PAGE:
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Author: Emily Spindler-Carruthers
Originally published in the Swinburne Standard.
When hero Ellie battles through the cycle of revenge in post-apocalyptic PS4 game The Last Of Us Part II, she is supported by her girlfriend, Dina.
The two call each other pet names in passing as they cut paths through infected creatures, dance to records found in abandoned cities, and experience all the mundane highs and lows of a queer relationship against the backdrop of the ruins of human civilization.
When Naughty Dog launched the second instalment of The Last of Us series in June this year, it became one of very few positive and realistic depictions of queer characters in games.
Including a queer protagonist in a genre usually featuring straight males is certainly unprecedented, but Ellie is not the only character to demonstrate increased diversity within video game narratives.
Narratives allowing players a choice in love interests, regardless of gender, are also new to the genre – one such example is the Fire Emblem series. The newest game in the franchise, Three Houses, also asks players to “pick a form” rather than a gender, using neutral pronouns throughout.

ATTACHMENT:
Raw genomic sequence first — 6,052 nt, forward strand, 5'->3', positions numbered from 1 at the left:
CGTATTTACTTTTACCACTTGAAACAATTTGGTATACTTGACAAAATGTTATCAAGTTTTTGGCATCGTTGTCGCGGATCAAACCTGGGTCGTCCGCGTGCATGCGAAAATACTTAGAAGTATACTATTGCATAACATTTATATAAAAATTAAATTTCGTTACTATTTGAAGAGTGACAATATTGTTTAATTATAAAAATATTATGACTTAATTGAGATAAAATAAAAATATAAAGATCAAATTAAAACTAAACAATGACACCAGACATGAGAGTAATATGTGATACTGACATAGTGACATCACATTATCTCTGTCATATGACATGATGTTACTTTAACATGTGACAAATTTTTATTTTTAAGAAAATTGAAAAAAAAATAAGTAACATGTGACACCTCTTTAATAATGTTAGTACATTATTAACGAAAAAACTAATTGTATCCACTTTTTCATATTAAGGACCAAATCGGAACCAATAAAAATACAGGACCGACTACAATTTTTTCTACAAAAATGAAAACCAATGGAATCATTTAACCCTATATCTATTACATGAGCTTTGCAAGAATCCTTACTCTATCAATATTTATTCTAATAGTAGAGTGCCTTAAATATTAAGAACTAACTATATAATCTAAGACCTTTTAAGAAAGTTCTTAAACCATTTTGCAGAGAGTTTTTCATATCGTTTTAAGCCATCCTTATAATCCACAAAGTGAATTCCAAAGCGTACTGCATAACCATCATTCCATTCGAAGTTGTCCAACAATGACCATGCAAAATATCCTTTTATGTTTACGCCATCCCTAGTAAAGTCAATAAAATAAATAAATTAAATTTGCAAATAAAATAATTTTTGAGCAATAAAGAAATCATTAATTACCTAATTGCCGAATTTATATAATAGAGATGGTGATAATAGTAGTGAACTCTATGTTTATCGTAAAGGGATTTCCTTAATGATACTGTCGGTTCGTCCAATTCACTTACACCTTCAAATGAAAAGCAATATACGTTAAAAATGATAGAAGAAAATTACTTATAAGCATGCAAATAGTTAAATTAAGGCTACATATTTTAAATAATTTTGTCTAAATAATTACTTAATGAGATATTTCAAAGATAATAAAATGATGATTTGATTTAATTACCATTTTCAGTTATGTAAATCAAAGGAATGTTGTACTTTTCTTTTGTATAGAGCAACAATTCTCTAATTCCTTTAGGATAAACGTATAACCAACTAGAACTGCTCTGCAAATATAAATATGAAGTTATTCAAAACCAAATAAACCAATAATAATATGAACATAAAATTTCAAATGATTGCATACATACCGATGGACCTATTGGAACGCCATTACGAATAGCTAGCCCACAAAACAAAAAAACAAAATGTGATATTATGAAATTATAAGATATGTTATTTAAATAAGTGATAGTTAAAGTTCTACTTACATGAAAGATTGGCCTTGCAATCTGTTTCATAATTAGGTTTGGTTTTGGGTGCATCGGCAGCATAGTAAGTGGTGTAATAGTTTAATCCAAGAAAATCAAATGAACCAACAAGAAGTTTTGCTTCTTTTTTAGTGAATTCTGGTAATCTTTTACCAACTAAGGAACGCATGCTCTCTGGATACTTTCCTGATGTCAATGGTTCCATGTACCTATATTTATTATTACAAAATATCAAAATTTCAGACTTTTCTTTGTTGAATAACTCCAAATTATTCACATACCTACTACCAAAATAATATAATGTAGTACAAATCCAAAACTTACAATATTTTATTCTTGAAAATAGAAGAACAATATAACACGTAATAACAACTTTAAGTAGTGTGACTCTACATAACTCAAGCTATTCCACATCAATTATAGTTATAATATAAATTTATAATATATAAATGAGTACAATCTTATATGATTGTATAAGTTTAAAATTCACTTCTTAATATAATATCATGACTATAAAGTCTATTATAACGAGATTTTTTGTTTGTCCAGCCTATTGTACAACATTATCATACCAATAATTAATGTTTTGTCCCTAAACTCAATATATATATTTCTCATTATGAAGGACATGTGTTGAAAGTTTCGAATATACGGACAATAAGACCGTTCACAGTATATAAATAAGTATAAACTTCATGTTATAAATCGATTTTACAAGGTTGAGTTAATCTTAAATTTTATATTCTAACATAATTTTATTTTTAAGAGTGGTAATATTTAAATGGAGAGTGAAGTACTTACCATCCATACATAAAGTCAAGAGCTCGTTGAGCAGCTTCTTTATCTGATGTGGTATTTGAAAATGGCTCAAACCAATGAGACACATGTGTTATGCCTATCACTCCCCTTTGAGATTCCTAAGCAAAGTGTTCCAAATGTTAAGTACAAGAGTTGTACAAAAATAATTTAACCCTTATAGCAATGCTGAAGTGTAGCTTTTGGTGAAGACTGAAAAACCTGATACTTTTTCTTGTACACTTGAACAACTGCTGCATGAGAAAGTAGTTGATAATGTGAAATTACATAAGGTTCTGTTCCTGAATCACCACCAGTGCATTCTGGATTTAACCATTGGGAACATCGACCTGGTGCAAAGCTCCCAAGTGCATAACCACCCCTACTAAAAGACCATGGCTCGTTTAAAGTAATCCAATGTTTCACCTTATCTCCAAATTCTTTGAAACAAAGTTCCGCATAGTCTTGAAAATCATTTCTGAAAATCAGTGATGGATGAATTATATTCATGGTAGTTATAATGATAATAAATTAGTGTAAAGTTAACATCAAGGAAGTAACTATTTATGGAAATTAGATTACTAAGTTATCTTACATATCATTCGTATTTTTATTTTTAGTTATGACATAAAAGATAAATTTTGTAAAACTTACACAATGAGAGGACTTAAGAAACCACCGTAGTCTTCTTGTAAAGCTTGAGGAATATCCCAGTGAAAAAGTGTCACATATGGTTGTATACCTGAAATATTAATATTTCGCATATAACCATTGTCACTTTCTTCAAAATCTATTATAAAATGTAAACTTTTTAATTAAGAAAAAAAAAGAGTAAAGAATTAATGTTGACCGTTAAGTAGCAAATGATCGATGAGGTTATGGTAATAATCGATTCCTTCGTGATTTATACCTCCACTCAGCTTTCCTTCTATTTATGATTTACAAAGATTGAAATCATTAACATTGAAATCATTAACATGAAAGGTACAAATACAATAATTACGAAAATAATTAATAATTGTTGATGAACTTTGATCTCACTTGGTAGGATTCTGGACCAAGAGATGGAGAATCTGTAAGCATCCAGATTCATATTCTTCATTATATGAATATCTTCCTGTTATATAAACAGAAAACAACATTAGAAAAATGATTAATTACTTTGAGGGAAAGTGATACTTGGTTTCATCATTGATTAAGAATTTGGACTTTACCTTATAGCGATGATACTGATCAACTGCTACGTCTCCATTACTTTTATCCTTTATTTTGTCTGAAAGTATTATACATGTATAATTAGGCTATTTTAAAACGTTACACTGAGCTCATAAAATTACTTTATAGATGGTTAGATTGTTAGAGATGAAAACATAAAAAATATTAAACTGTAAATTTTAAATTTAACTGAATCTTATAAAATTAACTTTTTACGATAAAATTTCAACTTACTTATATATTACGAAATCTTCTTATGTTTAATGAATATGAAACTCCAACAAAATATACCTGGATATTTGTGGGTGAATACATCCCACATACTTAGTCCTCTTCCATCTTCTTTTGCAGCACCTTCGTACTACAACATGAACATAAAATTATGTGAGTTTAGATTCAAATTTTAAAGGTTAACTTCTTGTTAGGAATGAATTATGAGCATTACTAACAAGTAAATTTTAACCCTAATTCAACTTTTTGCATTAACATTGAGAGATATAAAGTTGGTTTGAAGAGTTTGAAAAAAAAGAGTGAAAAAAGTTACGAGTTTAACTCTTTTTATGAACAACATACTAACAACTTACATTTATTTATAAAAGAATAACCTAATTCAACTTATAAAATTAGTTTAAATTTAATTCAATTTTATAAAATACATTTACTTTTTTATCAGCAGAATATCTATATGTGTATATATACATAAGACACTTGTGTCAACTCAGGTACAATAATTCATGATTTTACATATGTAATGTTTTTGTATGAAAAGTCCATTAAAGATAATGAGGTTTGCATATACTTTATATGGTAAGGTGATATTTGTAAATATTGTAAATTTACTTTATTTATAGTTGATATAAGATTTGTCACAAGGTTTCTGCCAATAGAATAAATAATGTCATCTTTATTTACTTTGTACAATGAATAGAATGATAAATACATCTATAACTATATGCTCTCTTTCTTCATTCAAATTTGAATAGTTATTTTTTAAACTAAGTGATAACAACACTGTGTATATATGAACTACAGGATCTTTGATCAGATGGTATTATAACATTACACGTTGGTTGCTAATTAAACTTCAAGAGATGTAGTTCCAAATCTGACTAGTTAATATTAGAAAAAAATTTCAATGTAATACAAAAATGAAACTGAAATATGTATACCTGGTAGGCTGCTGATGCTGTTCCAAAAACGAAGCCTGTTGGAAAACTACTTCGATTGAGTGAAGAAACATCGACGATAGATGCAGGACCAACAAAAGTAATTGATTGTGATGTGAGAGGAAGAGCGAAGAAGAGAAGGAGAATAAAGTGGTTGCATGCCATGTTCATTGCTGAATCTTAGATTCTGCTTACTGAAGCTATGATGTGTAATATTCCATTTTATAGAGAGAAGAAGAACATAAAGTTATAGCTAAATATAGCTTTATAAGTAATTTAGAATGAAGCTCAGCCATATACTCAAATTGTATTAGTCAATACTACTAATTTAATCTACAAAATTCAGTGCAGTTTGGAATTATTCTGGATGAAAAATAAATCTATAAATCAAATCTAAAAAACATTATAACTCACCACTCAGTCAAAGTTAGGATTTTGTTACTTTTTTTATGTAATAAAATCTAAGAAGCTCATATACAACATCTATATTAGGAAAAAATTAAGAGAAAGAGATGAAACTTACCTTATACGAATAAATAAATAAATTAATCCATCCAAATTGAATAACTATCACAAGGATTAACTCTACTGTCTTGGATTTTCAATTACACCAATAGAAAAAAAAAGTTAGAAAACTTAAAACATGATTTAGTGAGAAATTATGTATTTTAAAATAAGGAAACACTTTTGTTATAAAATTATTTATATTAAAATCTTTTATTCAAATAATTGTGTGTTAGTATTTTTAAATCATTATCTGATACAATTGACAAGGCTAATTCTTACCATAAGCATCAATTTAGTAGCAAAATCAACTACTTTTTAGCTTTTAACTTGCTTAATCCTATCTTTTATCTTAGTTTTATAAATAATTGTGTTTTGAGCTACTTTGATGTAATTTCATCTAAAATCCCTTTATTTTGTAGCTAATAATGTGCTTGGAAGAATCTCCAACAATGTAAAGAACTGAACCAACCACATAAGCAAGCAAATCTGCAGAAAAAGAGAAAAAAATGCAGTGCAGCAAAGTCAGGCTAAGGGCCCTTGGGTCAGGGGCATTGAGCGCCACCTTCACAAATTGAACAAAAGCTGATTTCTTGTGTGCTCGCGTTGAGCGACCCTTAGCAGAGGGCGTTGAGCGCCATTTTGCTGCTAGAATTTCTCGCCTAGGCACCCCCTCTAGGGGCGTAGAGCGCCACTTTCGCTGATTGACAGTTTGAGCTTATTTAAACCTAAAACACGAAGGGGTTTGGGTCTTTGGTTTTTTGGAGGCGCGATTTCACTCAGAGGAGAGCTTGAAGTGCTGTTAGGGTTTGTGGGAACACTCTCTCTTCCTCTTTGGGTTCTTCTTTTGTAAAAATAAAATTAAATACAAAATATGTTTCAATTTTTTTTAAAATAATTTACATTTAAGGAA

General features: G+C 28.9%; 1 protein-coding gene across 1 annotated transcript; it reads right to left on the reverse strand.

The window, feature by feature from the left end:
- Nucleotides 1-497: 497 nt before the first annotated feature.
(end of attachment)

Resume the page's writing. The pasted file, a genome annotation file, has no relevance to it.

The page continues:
Nik Pantis (they/them), a non-binary game developer from Melbourne, says this change is partly due to an increase in “consultation with queer people and LGBTQIA developers working on games”.
Nik adds that this wasn’t always the case, with games from the ’80s to early 2000s often heavily stereotyping LGBTQIA+ characters – if there were any at all – or casting them as the butt of jokes. Case in point: the stereotypical portrayal of gay men as overly flamboyant, promiscuous, side characters seen in the Grand Theft Auto Series.
Now, queer representation in gaming is steadily improving, due to reduced stigma surrounding the LGBTQIA+ community.
This increase in representation serves to temper, even slightly, the “toxic” nature of gamer culture, where homophobic, sexist and transphobic slurs have been commonplace.
Queer gamer Bert Conner (they/them) who grew up in a rural town with “old fashioned beliefs and views”, says inclusive media is “crucial in reminding queer people that they matter, are valid and aren’t the only ones out there.”
“More [queer] gamers now have the opportunity to play something … that they can connect with.”
Despite these positive steps forward, Nik and Bert agree there is still a long way to go when it comes to depictions of LGBTQIA+ people in gaming.
“Inclusion does not equal representation. We need the exploration of queer narratives and telling of queer stories,” Nik says.
Video game Tell Me Why, they add, does well at exploring a queer story within its medium, and serves as a prime example of the direction positive representation in games could continue to go in the future.
“Tell Me Why features a heavy but well-done story of a trans man after he had transitioned … a story like this may help to educate some folks on the lived trans experience.”
It is clear that players are pushing for more authentic, inclusive storytelling in video games – and game developers are finally starting to listen.